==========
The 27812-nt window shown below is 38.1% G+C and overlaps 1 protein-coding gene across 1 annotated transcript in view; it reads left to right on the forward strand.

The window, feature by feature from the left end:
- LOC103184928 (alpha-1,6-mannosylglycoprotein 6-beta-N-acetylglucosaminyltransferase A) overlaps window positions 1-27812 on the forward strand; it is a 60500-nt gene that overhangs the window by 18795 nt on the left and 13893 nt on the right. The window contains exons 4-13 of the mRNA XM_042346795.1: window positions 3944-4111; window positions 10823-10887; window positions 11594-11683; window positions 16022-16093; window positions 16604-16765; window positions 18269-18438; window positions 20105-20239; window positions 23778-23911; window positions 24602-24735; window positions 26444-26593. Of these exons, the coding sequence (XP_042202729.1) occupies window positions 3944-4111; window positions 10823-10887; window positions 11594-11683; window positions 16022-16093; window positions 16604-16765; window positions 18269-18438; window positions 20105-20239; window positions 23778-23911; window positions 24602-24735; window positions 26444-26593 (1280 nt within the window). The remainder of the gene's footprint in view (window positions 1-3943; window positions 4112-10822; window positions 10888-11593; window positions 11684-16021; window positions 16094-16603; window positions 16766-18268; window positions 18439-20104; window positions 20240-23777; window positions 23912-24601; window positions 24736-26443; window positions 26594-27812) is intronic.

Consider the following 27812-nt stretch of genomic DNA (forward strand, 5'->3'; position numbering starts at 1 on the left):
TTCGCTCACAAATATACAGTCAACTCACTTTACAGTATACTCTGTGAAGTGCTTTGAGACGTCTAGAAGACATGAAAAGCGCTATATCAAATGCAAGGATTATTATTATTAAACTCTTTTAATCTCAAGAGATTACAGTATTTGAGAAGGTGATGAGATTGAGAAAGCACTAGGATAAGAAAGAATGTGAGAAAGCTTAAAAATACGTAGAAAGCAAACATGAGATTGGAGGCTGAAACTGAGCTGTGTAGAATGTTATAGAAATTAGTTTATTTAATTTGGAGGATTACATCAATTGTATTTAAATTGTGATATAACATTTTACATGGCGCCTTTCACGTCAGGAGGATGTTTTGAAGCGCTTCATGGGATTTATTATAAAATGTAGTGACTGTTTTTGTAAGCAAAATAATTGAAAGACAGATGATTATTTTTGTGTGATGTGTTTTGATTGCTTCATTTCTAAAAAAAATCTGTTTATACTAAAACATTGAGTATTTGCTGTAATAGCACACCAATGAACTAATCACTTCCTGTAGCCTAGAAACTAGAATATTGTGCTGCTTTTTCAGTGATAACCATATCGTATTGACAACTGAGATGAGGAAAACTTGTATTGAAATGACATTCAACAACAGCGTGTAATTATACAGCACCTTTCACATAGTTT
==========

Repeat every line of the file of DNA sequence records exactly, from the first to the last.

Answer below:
The 27812-nt window shown below is 38.1% G+C and overlaps 1 protein-coding gene across 1 annotated transcript in view; it reads left to right on the forward strand.

The window, feature by feature from the left end:
- LOC103184928 (alpha-1,6-mannosylglycoprotein 6-beta-N-acetylglucosaminyltransferase A) overlaps window positions 1-27812 on the forward strand; it is a 60500-nt gene that overhangs the window by 18795 nt on the left and 13893 nt on the right. The window contains exons 4-13 of the mRNA XM_042346795.1: window positions 3944-4111; window positions 10823-10887; window positions 11594-11683; window positions 16022-16093; window positions 16604-16765; window positions 18269-18438; window positions 20105-20239; window positions 23778-23911; window positions 24602-24735; window positions 26444-26593. Of these exons, the coding sequence (XP_042202729.1) occupies window positions 3944-4111; window positions 10823-10887; window positions 11594-11683; window positions 16022-16093; window positions 16604-16765; window positions 18269-18438; window positions 20105-20239; window positions 23778-23911; window positions 24602-24735; window positions 26444-26593 (1280 nt within the window). The remainder of the gene's footprint in view (window positions 1-3943; window positions 4112-10822; window positions 10888-11593; window positions 11684-16021; window positions 16094-16603; window positions 16766-18268; window positions 18439-20104; window positions 20240-23777; window positions 23912-24601; window positions 24736-26443; window positions 26594-27812) is intronic.

Consider the following 27812-nt stretch of genomic DNA (forward strand, 5'->3'; position numbering starts at 1 on the left):
TTCGCTCACAAATATACAGTCAACTCACTTTACAGTATACTCTGTGAAGTGCTTTGAGACGTCTAGAAGACATGAAAAGCGCTATATCAAATGCAAGGATTATTATTATTAAACTCTTTTAATCTCAAGAGATTACAGTATTTGAGAAGGTGATGAGATTGAGAAAGCACTAGGATAAGAAAGAATGTGAGAAAGCTTAAAAATACGTAGAAAGCAAACATGAGATTGGAGGCTGAAACTGAGCTGTGTAGAATGTTATAGAAATTAGTTTATTTAATTTGGAGGATTACATCAATTGTATTTAAATTGTGATATAACATTTTACATGGCGCCTTTCACGTCAGGAGGATGTTTTGAAGCGCTTCATGGGATTTATTATAAAATGTAGTGACTGTTTTTGTAAGCAAAATAATTGAAAGACAGATGATTATTTTTGTGTGATGTGTTTTGATTGCTTCATTTCTAAAAAAAATCTGTTTATACTAAAACATTGAGTATTTGCTGTAATAGCACACCAATGAACTAATCACTTCCTGTAGCCTAGAAACTAGAATATTGTGCTGCTTTTTCAGTGATAACCATATCGTATTGACAACTGAGATGAGGAAAACTTGTATTGAAATGACATTCAACAACAGCGTGTAATTATACAGCACCTTTCACATAGTTT